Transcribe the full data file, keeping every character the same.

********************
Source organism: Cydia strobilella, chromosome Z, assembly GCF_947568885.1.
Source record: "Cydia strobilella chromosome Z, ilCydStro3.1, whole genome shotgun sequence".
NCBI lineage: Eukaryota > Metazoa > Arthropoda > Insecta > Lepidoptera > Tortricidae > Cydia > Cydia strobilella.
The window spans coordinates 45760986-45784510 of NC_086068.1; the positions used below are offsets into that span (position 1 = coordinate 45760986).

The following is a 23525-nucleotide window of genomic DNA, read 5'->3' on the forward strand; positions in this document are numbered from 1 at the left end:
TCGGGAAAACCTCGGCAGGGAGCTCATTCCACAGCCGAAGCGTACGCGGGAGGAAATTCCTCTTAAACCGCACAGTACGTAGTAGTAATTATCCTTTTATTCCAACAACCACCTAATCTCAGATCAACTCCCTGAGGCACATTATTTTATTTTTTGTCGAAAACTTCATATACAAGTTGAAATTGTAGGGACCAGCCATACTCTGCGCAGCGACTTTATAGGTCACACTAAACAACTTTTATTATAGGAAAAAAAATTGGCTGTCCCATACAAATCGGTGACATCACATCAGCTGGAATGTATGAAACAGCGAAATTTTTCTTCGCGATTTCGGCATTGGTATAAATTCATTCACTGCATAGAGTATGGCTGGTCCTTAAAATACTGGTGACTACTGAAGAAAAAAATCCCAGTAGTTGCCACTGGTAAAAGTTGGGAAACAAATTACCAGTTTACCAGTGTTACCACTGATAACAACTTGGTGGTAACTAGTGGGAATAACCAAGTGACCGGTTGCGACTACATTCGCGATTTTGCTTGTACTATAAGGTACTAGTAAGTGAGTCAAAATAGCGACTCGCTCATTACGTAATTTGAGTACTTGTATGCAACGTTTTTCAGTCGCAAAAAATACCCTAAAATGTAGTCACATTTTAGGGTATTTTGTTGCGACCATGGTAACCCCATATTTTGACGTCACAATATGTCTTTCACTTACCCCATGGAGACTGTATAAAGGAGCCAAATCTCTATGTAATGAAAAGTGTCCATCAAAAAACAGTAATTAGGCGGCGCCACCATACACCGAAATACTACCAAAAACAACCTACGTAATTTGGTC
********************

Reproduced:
Source organism: Cydia strobilella, chromosome Z, assembly GCF_947568885.1.
Source record: "Cydia strobilella chromosome Z, ilCydStro3.1, whole genome shotgun sequence".
NCBI lineage: Eukaryota > Metazoa > Arthropoda > Insecta > Lepidoptera > Tortricidae > Cydia > Cydia strobilella.
The window spans coordinates 45760986-45784510 of NC_086068.1; the positions used below are offsets into that span (position 1 = coordinate 45760986).

The following is a 23525-nucleotide window of genomic DNA, read 5'->3' on the forward strand; positions in this document are numbered from 1 at the left end:
TCGGGAAAACCTCGGCAGGGAGCTCATTCCACAGCCGAAGCGTACGCGGGAGGAAATTCCTCTTAAACCGCACAGTACGTAGTAGTAATTATCCTTTTATTCCAACAACCACCTAATCTCAGATCAACTCCCTGAGGCACATTATTTTATTTTTTGTCGAAAACTTCATATACAAGTTGAAATTGTAGGGACCAGCCATACTCTGCGCAGCGACTTTATAGGTCACACTAAACAACTTTTATTATAGGAAAAAAAATTGGCTGTCCCATACAAATCGGTGACATCACATCAGCTGGAATGTATGAAACAGCGAAATTTTTCTTCGCGATTTCGGCATTGGTATAAATTCATTCACTGCATAGAGTATGGCTGGTCCTTAAAATACTGGTGACTACTGAAGAAAAAAATCCCAGTAGTTGCCACTGGTAAAAGTTGGGAAACAAATTACCAGTTTACCAGTGTTACCACTGATAACAACTTGGTGGTAACTAGTGGGAATAACCAAGTGACCGGTTGCGACTACATTCGCGATTTTGCTTGTACTATAAGGTACTAGTAAGTGAGTCAAAATAGCGACTCGCTCATTACGTAATTTGAGTACTTGTATGCAACGTTTTTCAGTCGCAAAAAATACCCTAAAATGTAGTCACATTTTAGGGTATTTTGTTGCGACCATGGTAACCCCATATTTTGACGTCACAATATGTCTTTCACTTACCCCATGGAGACTGTATAAAGGAGCCAAATCTCTATGTAATGAAAAGTGTCCATCAAAAAACAGTAATTAGGCGGCGCCACCATACACCGAAATACTACCAAAAACAACCTACGTAATTTGGTC